The Maui Fires
On Tuesday, August 8th, 2023, a deadly wildfire struck the island of Maui that took the lives of over 100 people in the historic town of Lahaina. This unprecedented fire spread, as people around the world watched on many social media platforms of the Maui residents trying to escape the danger in real time. More than a month later, 66 people are still missing as they continue to clean and restore the town (Allen, 2023). Many Hawaiians grieved over their lost loved ones, homes, businesses, etc. Journalist, Emily Mae Czachor, reported more than 2,700 buildings have been demolished by the wildfires (2023). Built in 1823, a huge landmark in Hawaii, Waiola Church, which is the first Christian church that holds many histories of the Hawaiian royalty, was burned down. (Alfonseca, 2023). Near the church is the Waine’e Graveyard where lies many of Hawaiian royalty including Queen Keopuolani, the wife of Kamehameha I, King Kaumuali’i, who is the last king of Kauai, and many more royalty (Waiola Church, 2023). Furthermore, the Baldwin Home, the oldest colonial home in Maui that was built in 1834, where everything from medical and veterinary services and educational sessions were offered by medical missionary, Reverend Dwight Baldwin, and his wife, was tragically destroyed (Koi Kaanapali Ocean Inn, 2023). These fires burned the history of many landmarks that the Hawaiian people hold to their hearts. There are many debates on what created these gruesome fires, but some researchers have discovered that the harsh winds and low humidity have a big influence (Thompson, 2023).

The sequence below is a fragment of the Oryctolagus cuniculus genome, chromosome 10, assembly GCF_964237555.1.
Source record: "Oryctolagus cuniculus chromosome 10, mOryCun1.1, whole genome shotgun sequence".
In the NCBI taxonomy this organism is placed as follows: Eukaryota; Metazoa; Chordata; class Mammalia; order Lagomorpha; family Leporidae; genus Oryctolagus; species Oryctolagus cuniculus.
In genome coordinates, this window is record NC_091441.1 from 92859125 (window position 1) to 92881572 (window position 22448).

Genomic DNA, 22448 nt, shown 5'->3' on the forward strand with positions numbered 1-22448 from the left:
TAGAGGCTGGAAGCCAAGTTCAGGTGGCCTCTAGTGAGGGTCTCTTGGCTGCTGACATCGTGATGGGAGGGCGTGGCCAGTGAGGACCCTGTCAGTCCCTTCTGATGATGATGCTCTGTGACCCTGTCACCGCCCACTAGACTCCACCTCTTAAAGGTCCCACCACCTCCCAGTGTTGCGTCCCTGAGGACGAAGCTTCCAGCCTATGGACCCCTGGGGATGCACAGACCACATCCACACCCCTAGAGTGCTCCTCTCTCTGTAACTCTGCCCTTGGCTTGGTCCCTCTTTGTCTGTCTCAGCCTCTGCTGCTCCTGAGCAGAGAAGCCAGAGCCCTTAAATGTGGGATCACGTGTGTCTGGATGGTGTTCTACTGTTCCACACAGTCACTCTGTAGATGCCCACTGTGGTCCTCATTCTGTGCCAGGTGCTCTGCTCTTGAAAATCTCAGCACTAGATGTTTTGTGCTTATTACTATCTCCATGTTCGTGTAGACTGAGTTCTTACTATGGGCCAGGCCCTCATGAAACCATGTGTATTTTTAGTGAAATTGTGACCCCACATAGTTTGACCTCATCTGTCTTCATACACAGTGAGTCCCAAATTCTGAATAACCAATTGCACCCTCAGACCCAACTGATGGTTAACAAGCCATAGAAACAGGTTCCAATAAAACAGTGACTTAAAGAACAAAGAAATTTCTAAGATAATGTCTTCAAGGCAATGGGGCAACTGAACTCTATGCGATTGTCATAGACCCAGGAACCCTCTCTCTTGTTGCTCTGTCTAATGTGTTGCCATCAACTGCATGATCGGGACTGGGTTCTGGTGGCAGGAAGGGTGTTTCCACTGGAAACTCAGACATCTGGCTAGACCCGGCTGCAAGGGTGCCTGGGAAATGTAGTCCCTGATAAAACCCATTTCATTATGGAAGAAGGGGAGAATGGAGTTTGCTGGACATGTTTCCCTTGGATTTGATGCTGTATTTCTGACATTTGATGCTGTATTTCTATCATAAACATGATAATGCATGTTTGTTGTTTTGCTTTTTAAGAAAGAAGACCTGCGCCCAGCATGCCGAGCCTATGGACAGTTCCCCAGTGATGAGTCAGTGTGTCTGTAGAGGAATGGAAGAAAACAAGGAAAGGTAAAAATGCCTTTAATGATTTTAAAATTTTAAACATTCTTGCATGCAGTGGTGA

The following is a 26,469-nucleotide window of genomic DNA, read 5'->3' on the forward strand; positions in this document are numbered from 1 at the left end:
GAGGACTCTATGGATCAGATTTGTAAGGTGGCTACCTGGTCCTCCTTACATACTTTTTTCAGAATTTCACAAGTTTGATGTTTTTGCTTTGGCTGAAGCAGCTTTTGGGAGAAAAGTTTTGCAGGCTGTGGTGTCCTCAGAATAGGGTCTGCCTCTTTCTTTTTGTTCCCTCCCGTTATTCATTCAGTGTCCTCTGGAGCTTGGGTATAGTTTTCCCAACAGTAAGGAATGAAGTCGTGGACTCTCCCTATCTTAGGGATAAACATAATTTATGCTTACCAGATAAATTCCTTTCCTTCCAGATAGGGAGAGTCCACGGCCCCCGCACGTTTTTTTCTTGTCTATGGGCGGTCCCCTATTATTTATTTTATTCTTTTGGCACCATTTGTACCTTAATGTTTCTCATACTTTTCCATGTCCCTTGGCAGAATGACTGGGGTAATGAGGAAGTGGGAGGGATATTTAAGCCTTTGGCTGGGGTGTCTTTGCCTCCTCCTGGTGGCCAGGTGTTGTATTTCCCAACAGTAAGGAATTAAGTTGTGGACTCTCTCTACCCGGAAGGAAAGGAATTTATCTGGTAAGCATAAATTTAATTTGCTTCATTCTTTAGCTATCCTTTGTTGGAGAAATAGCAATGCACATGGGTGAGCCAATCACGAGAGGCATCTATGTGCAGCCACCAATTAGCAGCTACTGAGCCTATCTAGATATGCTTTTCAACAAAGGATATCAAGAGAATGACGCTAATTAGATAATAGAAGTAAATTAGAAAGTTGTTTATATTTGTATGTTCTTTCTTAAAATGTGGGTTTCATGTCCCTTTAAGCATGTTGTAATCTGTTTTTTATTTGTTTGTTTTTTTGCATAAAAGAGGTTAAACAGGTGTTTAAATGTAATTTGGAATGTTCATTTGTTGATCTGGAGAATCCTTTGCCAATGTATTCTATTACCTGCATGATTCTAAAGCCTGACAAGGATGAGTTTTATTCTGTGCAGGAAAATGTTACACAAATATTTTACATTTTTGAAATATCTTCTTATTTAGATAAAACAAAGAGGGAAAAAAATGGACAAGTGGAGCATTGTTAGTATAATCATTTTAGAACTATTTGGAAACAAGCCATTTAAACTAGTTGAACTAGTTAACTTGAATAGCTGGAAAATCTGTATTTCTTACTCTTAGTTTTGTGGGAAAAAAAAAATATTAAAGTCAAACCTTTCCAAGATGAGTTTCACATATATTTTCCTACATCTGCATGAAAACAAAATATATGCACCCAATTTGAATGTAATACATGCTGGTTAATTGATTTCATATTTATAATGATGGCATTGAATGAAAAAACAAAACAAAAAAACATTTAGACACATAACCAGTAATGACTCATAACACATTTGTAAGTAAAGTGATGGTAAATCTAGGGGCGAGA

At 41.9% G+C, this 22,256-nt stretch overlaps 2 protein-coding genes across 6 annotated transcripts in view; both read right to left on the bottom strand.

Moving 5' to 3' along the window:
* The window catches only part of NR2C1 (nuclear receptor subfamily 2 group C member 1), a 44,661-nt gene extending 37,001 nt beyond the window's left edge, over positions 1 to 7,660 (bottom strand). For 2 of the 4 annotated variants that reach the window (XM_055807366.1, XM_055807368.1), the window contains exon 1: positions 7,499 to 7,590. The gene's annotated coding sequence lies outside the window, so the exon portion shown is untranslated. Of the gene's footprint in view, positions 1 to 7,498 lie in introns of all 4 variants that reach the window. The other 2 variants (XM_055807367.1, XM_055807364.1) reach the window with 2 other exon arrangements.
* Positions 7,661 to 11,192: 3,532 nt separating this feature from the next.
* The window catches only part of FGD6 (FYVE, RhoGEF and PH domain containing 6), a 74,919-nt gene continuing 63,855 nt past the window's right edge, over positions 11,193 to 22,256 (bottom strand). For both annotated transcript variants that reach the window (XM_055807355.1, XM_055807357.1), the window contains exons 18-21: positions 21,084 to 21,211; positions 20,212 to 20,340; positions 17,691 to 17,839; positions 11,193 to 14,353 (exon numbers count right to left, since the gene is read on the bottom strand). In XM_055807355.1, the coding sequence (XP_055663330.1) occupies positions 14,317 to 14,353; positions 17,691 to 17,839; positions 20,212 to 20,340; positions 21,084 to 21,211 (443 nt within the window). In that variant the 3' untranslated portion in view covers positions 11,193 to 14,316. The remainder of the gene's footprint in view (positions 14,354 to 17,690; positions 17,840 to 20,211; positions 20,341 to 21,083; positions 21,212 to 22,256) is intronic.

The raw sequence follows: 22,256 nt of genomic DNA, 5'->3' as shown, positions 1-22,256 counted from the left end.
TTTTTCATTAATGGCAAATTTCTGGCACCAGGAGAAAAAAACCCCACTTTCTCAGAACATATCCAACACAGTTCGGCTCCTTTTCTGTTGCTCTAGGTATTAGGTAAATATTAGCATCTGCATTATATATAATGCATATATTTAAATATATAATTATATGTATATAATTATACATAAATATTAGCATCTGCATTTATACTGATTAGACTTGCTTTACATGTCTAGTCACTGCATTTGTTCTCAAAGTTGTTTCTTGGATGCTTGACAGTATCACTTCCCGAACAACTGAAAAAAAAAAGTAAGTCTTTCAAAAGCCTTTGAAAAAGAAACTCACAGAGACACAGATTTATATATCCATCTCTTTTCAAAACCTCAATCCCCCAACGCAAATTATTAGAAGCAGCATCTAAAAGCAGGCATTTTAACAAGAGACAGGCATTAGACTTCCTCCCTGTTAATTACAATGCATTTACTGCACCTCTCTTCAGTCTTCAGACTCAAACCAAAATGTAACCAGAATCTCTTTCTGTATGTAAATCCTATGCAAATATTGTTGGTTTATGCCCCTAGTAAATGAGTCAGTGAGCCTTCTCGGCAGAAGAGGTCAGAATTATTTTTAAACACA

As a Native Hawaiian myself who grew up on Oahu until I was eight years old then moved to Grand Rapids, Michigan, it pained me to see the devastation taken upon my people. Each day my emotions grew from sadness to anger, as I watched news stories of tourists expressing their frustration for ruined vacation plans, or others shouting that tourism is needed to help the economy of the island while residents were still holding onto hope of finding their loved ones. From feeling anger to emptiness when realizing that although I know the spirit of aloha, the importance of ohana (family), and to care for the áina (land), that I only had a surface understanding of my culture. When I moved to mainland, I was disappointed when I learned that Hawaiian history was not taught in my U.S. History curriculum throughout middle school and high school. It saddens me to know that many people do not know that the United States government invaded the Hawaiian Kingdom with no reasonable cause (Sai, 2018). In fact, the queen at that time, Queen Lili’uokalani was forced to surrender due to the “superior force of the United States of America” (Sai, 2018). She was also placed on house arrest at the ‘Iolani Palace in Honolulu (Go Hawaii, 2022).